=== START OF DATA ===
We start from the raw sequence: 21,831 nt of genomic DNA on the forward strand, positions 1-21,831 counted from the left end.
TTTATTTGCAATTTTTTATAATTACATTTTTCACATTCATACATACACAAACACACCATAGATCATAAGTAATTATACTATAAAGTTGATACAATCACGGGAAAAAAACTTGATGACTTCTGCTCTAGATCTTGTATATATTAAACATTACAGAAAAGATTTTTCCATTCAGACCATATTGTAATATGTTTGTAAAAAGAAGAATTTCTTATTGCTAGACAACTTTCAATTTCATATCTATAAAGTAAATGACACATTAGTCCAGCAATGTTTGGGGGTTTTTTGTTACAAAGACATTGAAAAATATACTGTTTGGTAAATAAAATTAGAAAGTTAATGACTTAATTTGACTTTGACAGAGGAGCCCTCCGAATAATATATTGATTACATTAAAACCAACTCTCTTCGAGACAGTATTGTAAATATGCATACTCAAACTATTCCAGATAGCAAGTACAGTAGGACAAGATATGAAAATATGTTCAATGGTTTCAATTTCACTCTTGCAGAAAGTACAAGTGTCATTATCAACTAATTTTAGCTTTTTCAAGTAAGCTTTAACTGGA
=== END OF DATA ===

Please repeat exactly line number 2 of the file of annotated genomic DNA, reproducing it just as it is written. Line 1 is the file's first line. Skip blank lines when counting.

TTTATTTGCAATTTTTTATAATTACATTTTTCACATTCATACATACACAAACACACCATAGATCATAAGTAATTATACTATAAAGTTGATACAATCACGGGAAAAAAACTTGATGACTTCTGCTCTAGATCTTGTATATATTAAACATTACAGAAAAGATTTTTCCATTCAGACCATATTGTAATATGTTTGTAAAAAGAAGAATTTCTTATTGCTAGACAACTTTCAATTTCATATCTATAAAGTAAATGACACATTAGTCCAGCAATGTTTGGGGGTTTTTTGTTACAAAGACATTGAAAAATATACTGTTTGGTAAATAAAATTAGAAAGTTAATGACTTAATTTGACTTTGACAGAGGAGCCCTCCGAATAATATATTGATTACATTAAAACCAACTCTCTTCGAGACAGTATTGTAAATATGCATACTCAAACTATTCCAGATAGCAAGTACAGTAGGACAAGATATGAAAATATGTTCAATGGTTTCAATTTCACTCTTGCAGAAAGTACAAGTGTCATTATCAACTAATTTTAGCTTTTTCAAGTAAGCTTTAACTGGA